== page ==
MANCHESTER - Liverpool's board has agreed to sell the club to the owners of baseball's Boston Red Sox although the fate of England's most successful football team could yet be decided in court as an ownership dispute rages on.
The Premier League club said on Wednesday it had accepted a 300 million pounds offer from New England Sports Ventures (NESV) but the deal is being complicated by the club facing a legal challenge from its current owners.
On Tuesday, Americans Tom Hicks and George Gillett sought to replace two members of the five-man board with their own people in a final bid to retain control with the BBC quoting the pair as saying they would resist any sale that undervalued the club.
Local media reports had suggested Hicks and Gillett were looking for about 600 million pounds.
The proposed deal's price tag of 300 million includes 200 million in writing down all acquisition debt and taking on some additional working capital debts and other liabilities.
The club's American owners would also not have been happy to hear that a sale to NESV has the support of Liverpool's major creditors Royal Bank of Scotland (RBS), according to a source familiar with the situation.
Liverpool chairman Martin Broughton said he was disappointed the current owners had "tried everything to prevent the deal from happening" but added the potential new owners were the best people for the job and would provide funds for new players.
The legal dispute over board membership will be a key part of whether the sale goes ahead, though with an October 15 deadline looming for the RBS debt to be refinanced the advantage seems to be with the prospective owners rather than the incumbents.
The five-times European champions owe 237 million pounds, mainly to RBS who could decide to take effective control of the club if the date passes without payment.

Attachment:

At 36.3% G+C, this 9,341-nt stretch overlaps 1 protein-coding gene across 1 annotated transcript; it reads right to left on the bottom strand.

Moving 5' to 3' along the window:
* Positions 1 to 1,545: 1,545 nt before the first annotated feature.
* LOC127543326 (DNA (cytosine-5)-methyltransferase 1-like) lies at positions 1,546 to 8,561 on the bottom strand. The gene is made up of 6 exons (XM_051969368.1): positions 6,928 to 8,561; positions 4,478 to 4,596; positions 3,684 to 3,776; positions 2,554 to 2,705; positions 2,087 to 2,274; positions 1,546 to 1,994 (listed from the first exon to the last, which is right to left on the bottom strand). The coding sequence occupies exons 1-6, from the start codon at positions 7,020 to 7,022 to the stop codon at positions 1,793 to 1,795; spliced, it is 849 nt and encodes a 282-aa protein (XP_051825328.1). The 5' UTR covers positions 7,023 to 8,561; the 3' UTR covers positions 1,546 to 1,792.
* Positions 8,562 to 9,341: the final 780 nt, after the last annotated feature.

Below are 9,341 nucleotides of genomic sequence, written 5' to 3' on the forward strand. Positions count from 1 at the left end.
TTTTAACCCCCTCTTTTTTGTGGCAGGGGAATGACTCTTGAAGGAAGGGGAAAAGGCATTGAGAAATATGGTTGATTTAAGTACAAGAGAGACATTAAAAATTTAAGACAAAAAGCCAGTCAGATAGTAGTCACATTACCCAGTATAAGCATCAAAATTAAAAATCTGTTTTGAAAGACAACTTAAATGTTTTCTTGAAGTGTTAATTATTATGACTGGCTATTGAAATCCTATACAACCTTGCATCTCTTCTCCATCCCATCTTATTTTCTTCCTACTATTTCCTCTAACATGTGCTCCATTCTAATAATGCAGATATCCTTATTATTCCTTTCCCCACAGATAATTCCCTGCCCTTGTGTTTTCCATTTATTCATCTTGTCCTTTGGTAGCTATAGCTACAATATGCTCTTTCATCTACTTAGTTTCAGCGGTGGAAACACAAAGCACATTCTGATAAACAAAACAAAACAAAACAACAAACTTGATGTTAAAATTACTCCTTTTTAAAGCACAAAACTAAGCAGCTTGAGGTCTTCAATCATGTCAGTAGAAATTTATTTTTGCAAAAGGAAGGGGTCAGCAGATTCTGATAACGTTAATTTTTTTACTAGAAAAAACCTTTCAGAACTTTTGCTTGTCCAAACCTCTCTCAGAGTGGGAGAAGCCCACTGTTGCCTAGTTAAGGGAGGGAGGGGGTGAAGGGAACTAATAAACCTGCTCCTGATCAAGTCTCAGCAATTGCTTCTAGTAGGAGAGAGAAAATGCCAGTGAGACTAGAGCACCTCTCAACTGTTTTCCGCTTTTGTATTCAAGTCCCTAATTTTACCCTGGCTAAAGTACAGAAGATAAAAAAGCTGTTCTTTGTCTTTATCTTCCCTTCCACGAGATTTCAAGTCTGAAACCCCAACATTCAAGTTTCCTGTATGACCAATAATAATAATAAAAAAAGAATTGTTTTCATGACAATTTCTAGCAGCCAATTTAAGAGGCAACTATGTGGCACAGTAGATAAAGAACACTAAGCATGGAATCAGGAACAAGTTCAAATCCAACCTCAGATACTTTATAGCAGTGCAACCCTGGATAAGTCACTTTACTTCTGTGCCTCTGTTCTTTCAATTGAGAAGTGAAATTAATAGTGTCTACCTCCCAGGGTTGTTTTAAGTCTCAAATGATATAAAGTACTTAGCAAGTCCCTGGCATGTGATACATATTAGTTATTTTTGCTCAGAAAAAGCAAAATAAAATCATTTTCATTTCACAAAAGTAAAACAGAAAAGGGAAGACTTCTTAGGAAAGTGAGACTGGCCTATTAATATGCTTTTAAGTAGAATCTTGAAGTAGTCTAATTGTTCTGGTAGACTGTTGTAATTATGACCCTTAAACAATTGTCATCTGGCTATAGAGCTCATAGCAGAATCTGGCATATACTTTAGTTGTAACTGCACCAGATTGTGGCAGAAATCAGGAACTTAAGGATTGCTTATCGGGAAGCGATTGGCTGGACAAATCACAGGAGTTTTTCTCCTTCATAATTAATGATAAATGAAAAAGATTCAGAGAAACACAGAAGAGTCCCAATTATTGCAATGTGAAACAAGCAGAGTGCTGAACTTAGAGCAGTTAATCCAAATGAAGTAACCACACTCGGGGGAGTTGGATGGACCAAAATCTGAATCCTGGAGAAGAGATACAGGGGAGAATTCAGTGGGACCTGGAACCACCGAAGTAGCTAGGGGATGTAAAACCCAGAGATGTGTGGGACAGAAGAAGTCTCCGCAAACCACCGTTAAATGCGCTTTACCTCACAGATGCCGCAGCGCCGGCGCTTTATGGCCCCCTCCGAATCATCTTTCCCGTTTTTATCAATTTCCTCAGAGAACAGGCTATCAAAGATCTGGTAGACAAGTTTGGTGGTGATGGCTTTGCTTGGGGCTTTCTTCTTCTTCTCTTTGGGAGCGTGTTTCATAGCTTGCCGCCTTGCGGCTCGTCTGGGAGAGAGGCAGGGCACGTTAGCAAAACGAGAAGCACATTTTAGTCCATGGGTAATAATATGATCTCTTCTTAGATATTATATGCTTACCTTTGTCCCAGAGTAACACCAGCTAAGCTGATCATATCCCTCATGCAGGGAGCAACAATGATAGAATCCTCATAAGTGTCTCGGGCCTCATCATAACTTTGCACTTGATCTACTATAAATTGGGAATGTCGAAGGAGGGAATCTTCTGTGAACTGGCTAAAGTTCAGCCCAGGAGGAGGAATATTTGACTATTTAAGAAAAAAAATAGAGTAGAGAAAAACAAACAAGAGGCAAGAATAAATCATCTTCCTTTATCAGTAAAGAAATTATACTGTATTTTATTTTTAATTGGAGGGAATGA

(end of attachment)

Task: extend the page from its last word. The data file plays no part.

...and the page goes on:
On Tuesday, Hicks and Gillett attempted to remove managing director Christian Purslow and commercial director Ian Ayre from the board and replace them with Mack Hicks and Lori Kay McCutcheon.
"It was the last chance for them to leave Liverpool with their heads high," Broughton, speaking on Sky Sports News, said of the current owners. "It's a pity they've chosen to go this route."
Hicks and Gillett instructed Barclays Capital in April to find a buyer and appointed British Airways chairman Broughton to oversee the sale. He said the American owners had broken written agreements in the boardroom battle.
"Part of the terms of me taking on the role was that they gave a written undertaking that only I could change the board... and they also gave a written undertaking that they would not interfere and frustrate any reasonable sale," he said.
"This is frankly a flagrant abuse of those two written undertakings."
Hicks and Gillett bought the Merseyside club in February 2007 for 218.9 million pounds and have been unpopular with fans for burdening it with debt, leaving little money for transfers.
Fans have held many protests calling for their departure, blaming the club's worst start to a season for more than half a century on a lack of new players, and struck a note of caution despite being pleased that they could be getting new owners.
"We've heard all these promises before and it amounted to very little," James McKenna, a representative of the Spirit of Shankly supporters group, told Reuters.
"Supporters will be looking at how they (NESV) are going to finance it and how they are going to pay for the new stadium."
Broughton sought to allay such fears, saying NESV wanted to create a 60,000-seater stadium in a "short timetable" - be it a new ground or an expansion of Anfield - and also pointed to their track record with the Red Sox.
"NESV's philosophy is all about winning and they have fully demonstrated that at Red Sox," he said, referring to the two World Series the team won in 2004 and 2007 after an 86-year wait.
The first title came two years after the takeover by NESV, headed by multi-millionaire John W Henry.
The Liverpool deal will require Premier League approval although the legal dispute is the main issue.
"The legal battle is critical," said Wyn Grant, professor of football economics at Warwick University. "If the NESV deal doesn't go through RBS may ultimately intervene.
"I think RBS would be prepared to extend the loans for a short while to allow the sale to go through without putting the club into administration, but if it's all held up too much they might just pull the plug on Hicks and Gillett, meaning the club would be available for purchase anyway."
The Merseyside team would face a nine-point penalty if the club went into administration - which would take their Premier League tally into negative territory as they have just six points from seven games and are in the relegation zone.comments